The Droits de la Femme opened with a challenge: “Men, are you capable of being just? It is a woman who asks you this question; at least you will not deny her this right. Tell me! Who has given you the sovereign authority to oppress my sex?” She called for a national assembly of women – “mothers, daughters, sisters” – and drafted her Articles in the Preamble. The first of her seventeen articles is: “Woman is born free and remains equal in rights to man. Social distinctions can be founded only on general utility.” She also demanded that women be “equally admissable to all public offices, places, and employments” (Art. 6) and that, being equally liable for their crimes, women must have the right to speak out in public (Art. 10). Clearly mirroring Rousseau’s Social Contract, she drafts a model marriage contract, which included a formula for legitimizing children “from whatever bed they might spring.” She also advocated civil divorce, which the revolutionary government then legalized.

The Jacobins (who took control of the new French Republic in 1792-93) cracked down on women’s political action as part of the Terror. In early November 1793, after a peremptory show trial, they guillotined Olympe de Gouges, making it unmistakably clear that the combination of her monarchist politics with her “unwomanly” behavior, especially her assertive campaign for women’s equality, would no longer be tolerated. “She wanted to be a statesman, and it appears that the law has punished this conspiratrice for forgetting the virtues of her sex.” (Feuille de Salut Public, Nov. 1793).

Olympe de Gouges lost her life in defending the rights of women. She was original, brave, and outspoken in a time that did not much appreciate women’s perspectives on political affairs. How many other women have lost their lives for speaking out like this?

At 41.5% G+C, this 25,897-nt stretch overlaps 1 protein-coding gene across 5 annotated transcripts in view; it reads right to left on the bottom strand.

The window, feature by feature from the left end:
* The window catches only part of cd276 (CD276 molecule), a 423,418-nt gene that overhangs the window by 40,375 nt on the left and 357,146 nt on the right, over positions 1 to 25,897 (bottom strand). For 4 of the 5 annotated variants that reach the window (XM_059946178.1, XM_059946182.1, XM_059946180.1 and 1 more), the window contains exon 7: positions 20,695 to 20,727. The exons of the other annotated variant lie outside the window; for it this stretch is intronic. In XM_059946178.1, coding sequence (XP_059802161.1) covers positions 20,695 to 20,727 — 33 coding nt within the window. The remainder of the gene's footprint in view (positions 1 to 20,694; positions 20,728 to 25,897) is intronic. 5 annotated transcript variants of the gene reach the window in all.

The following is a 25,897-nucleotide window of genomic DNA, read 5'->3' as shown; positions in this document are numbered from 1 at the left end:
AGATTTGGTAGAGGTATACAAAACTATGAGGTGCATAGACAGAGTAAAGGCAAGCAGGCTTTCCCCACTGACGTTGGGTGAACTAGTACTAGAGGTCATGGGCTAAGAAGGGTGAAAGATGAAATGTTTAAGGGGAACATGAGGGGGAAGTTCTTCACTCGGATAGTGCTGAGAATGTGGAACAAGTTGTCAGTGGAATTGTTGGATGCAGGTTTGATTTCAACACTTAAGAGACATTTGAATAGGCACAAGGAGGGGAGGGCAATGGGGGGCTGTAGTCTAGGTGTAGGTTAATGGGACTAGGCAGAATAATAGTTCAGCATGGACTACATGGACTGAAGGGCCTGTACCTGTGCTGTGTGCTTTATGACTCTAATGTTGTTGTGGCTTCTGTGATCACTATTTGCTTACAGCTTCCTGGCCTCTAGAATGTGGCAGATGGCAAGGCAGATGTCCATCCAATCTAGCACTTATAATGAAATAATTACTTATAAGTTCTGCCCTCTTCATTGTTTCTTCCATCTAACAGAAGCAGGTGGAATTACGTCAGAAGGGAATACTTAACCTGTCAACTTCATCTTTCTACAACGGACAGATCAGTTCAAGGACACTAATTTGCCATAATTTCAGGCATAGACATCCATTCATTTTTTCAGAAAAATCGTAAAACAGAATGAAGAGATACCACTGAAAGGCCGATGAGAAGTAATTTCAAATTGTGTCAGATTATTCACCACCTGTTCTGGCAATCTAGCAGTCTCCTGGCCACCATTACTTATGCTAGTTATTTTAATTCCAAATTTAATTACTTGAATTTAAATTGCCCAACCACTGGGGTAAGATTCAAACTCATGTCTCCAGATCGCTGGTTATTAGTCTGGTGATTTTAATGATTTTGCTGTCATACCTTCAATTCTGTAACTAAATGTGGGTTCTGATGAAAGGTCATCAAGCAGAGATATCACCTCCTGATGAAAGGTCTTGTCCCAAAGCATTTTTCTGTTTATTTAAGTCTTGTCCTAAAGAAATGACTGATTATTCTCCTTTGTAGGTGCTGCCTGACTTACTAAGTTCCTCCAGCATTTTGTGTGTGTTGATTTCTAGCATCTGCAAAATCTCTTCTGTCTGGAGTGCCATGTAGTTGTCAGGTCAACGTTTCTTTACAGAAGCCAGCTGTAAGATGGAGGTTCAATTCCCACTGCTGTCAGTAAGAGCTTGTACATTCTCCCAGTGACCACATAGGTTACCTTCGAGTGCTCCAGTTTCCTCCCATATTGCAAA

Who is your candidate for the first woman blogger? What other forms might blogging have taken in your part of the world even before printing and the Internet?


Hi Karen! Thank you for your wonderful blog! I am inspired to learn more about brave women throughout history who have fought for women's rights. It makes me feel committed to continue the work of courageous women like Olympe de Gouges. It reminds me that all you need is awareness, courage and voice to speak out for justice. Whether that voice is shouted in the streets, printed on paper, or typed in a blog. We're all part of the same struggle to make our demands heard.

Laura Kerr
United States

Hello Karen!

Thank you for sharing a glimpse into the inspiring life of Olympe de Gouges. You describe such an incredible woman, and yet she had such a tragic ending. It is hard to believe that over two hundred years later, women are still suffering fates similar to hers. Journalist Anna Politkovskaya was killed in Moscow in 2006, presumably for reporting on events in Chechnya. And Nobel Laureate Aung San Suu Kyi continues to live under house arrest for her vocal opposition to Burma’s (Myanmar’s) military regime. And these brave women are only two examples of the persecution of free speech that continues around the globe.

For those of us unfettered by oppression, we have an unprecedented number of ways to express ourselves—blogs, social networking, print media, speeches, video, art, music, theatre. I hope our collective commitment and willingness to share our voices and opinions inspires hope in women for whom freedom of speech is not yet the inalienable right that it should be.